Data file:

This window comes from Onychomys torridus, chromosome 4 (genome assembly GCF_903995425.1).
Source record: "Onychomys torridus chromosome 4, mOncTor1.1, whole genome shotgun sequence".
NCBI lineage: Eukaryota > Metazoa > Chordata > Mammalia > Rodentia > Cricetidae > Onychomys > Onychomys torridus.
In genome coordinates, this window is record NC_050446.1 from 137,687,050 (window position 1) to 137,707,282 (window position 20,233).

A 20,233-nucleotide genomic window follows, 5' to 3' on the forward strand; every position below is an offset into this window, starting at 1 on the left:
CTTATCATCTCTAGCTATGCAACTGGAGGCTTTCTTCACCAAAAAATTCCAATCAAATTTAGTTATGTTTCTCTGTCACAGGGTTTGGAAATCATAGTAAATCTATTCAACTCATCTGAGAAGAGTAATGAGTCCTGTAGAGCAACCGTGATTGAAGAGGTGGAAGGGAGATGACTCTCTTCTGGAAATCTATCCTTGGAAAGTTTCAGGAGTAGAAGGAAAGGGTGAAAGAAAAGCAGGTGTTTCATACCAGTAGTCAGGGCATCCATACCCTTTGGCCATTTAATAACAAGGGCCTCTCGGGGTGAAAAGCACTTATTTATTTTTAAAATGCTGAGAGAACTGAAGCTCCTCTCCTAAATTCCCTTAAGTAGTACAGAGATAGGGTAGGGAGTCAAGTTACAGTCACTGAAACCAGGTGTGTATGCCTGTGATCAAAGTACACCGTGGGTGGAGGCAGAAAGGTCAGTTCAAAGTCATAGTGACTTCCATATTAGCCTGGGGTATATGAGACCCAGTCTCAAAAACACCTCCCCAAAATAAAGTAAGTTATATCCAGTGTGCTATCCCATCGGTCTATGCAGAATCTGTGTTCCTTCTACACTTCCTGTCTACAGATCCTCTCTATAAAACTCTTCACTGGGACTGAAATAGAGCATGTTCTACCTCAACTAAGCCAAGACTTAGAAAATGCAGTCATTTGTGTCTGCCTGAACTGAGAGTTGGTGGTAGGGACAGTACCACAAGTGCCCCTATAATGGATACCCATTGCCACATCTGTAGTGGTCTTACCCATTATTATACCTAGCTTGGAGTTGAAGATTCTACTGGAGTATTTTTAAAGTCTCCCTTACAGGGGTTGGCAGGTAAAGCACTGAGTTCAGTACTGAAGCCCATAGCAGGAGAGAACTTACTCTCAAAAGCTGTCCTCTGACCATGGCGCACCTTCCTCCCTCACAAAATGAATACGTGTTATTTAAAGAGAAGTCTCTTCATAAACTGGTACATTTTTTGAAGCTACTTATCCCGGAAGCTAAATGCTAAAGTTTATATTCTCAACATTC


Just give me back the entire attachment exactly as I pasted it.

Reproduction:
This window comes from Onychomys torridus, chromosome 4 (genome assembly GCF_903995425.1).
Source record: "Onychomys torridus chromosome 4, mOncTor1.1, whole genome shotgun sequence".
NCBI lineage: Eukaryota > Metazoa > Chordata > Mammalia > Rodentia > Cricetidae > Onychomys > Onychomys torridus.
In genome coordinates, this window is record NC_050446.1 from 137,687,050 (window position 1) to 137,707,282 (window position 20,233).

A 20,233-nucleotide genomic window follows, 5' to 3' on the forward strand; every position below is an offset into this window, starting at 1 on the left:
CTTATCATCTCTAGCTATGCAACTGGAGGCTTTCTTCACCAAAAAATTCCAATCAAATTTAGTTATGTTTCTCTGTCACAGGGTTTGGAAATCATAGTAAATCTATTCAACTCATCTGAGAAGAGTAATGAGTCCTGTAGAGCAACCGTGATTGAAGAGGTGGAAGGGAGATGACTCTCTTCTGGAAATCTATCCTTGGAAAGTTTCAGGAGTAGAAGGAAAGGGTGAAAGAAAAGCAGGTGTTTCATACCAGTAGTCAGGGCATCCATACCCTTTGGCCATTTAATAACAAGGGCCTCTCGGGGTGAAAAGCACTTATTTATTTTTAAAATGCTGAGAGAACTGAAGCTCCTCTCCTAAATTCCCTTAAGTAGTACAGAGATAGGGTAGGGAGTCAAGTTACAGTCACTGAAACCAGGTGTGTATGCCTGTGATCAAAGTACACCGTGGGTGGAGGCAGAAAGGTCAGTTCAAAGTCATAGTGACTTCCATATTAGCCTGGGGTATATGAGACCCAGTCTCAAAAACACCTCCCCAAAATAAAGTAAGTTATATCCAGTGTGCTATCCCATCGGTCTATGCAGAATCTGTGTTCCTTCTACACTTCCTGTCTACAGATCCTCTCTATAAAACTCTTCACTGGGACTGAAATAGAGCATGTTCTACCTCAACTAAGCCAAGACTTAGAAAATGCAGTCATTTGTGTCTGCCTGAACTGAGAGTTGGTGGTAGGGACAGTACCACAAGTGCCCCTATAATGGATACCCATTGCCACATCTGTAGTGGTCTTACCCATTATTATACCTAGCTTGGAGTTGAAGATTCTACTGGAGTATTTTTAAAGTCTCCCTTACAGGGGTTGGCAGGTAAAGCACTGAGTTCAGTACTGAAGCCCATAGCAGGAGAGAACTTACTCTCAAAAGCTGTCCTCTGACCATGGCGCACCTTCCTCCCTCACAAAATGAATACGTGTTATTTAAAGAGAAGTCTCTTCATAAACTGGTACATTTTTTGAAGCTACTTATCCCGGAAGCTAAATGCTAAAGTTTATATTCTCAACATTC